Cisco Systems WAE-511 review

£5650
Price when reviewed

In the drive to bring down operational costs, many businesses are moving away from a distributed data services model. Instead, they’re looking to centralise operations at the datacentre. However, WAN performance and application response times must be maintained, and WAN optimisation is proving far more popular than simply throwing more bandwidth at the problem.

Cisco Systems WAE-511 review

Cisco Systems is now moving into this arena. The acquisition of Actoma in late 2004 has allowed it to deliver a unique solution that provides not only WAN optimisation but also WAFS (wide area file services). Cisco refers to this dual approach as WAAS (wide area application services). A key differentiator with products such as Riverbed’s Steelhead appliances is that Cisco’s WAE (wide area engine) devices don’t use proprietary tunnelling methods. Instead, they implement links using native IP. This offers many benefits, especially where VoIP is being used, as it allows QoS to be applied to this traffic type.

The WAE-511 on review targets the SMB, while the WAE-661 and WAE-7326 support medium-level and enterprise deployments. You’ll need one at each end of the WAN connection, and they can function either as central core or remote systems. You can implement these products in a non-Cisco environment, but Cisco’s ISRs (integrated service routers) also come into the picture, as Cisco offers an optional WAE-NM module, effectively turning it into a complete branch office in a box. Cisco’s WAAS implements a wide range of technologies, including protocol proxies for reducing latency, bandwidth management with application proxies, data compression and DRE (data redundancy elimination), optimisation of transport flows, plus, of course, traffic prioritisation.

As with Cisco’s Express Catalyst 500 switch, installation doesn’t require a visit to the IOS. From a web browser, you can run a six-step quick-start wizard for naming the appliance, assigning core or remote roles and deciding which is to be a WAFS central manager. This allows it to manage and monitor multiple appliances. When a remote server is being brought back into the datacentre, you’d give the appliance the same name. This means that when remote users log on to the server, they’re actually accessing it via the appliance but are none the wiser. If one appliance is serving multiple servers, Cisco’s WCCP (web caching communications protocol) comes to the rescue, as this allows multiple systems to use different IP addresses but all have the same name.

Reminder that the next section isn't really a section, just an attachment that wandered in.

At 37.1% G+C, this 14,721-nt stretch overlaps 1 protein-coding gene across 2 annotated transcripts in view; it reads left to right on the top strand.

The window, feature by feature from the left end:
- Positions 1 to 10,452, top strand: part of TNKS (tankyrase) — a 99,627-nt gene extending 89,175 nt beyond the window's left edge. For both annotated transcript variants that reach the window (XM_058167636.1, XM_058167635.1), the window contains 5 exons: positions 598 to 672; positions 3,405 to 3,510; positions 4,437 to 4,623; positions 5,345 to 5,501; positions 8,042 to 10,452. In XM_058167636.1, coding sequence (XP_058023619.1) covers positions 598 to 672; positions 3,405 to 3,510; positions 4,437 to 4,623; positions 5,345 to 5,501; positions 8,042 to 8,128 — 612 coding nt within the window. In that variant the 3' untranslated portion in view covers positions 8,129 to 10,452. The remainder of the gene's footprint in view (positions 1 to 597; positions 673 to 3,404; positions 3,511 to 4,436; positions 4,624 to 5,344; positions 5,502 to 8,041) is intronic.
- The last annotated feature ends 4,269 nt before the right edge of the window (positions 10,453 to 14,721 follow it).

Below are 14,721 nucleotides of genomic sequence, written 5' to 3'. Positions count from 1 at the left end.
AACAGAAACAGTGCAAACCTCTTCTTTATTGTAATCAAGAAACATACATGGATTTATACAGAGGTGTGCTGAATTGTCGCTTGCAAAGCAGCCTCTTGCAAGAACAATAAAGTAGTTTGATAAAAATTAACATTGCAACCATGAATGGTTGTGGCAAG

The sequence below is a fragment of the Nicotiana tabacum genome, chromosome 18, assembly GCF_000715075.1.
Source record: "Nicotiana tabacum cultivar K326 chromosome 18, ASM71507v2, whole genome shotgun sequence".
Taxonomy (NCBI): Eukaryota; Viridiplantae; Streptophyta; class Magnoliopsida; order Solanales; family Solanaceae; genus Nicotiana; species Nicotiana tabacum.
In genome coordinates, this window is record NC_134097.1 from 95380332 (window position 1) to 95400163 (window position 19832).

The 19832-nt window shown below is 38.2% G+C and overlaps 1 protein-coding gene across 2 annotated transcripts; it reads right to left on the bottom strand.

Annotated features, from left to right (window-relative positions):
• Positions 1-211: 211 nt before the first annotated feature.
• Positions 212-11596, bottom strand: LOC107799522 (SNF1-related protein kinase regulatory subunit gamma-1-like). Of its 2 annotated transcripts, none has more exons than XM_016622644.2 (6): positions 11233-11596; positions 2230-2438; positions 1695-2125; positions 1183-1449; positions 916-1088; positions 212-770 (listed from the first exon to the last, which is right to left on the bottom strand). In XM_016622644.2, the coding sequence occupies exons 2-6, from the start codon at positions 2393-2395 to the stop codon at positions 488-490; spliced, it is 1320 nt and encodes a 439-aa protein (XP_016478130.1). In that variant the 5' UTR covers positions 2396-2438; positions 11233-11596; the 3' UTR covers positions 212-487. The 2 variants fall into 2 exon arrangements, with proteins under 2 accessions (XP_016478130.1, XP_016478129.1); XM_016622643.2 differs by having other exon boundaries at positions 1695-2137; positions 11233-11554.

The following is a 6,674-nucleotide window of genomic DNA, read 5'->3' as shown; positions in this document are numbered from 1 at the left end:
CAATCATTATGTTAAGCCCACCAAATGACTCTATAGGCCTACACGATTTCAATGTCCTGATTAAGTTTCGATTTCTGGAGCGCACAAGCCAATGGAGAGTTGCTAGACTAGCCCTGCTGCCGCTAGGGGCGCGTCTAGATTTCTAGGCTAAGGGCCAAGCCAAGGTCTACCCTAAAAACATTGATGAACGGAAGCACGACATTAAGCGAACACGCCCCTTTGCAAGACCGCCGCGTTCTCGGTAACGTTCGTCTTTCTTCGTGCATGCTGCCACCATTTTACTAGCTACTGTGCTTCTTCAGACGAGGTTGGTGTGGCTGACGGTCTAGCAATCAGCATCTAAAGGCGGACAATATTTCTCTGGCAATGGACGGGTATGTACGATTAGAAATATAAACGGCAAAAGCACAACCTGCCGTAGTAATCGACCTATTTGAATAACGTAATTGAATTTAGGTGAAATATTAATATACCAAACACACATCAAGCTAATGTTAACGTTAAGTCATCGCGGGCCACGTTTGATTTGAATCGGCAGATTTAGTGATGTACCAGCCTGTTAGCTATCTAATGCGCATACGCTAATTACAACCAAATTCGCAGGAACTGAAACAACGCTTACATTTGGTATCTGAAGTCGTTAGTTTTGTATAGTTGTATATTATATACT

From the WAFS central manager, you can log on to edge and core appliances, stop or start them and push updates to them. The Connectivity tab is used to define links between core and edge devices, while the pre-position option defines files that you know are going to be required by users and can be pre-cached in the appliance ready for immediate use. The appliances can implement file blocking, so you can stop specific file types from being transferred using multiple policies that contain keywords and expressions. File replication is aimed at disaster-recovery scenarios, so you can ensure that selected data on a server is replicated to another server in a remote location.

There are no half-measures with Cisco when it moves into new territory. The WAE appliances offer a fine range of WAFS and WAN optimisation features. They’re extremely easy to install and configure and compare favourably on price with most point solutions.

Disclaimer: Some pages on this site may include an affiliate link. This does not effect our editorial in any way.

Todays Highlights
How to See Google Search History
how to download photos from google photos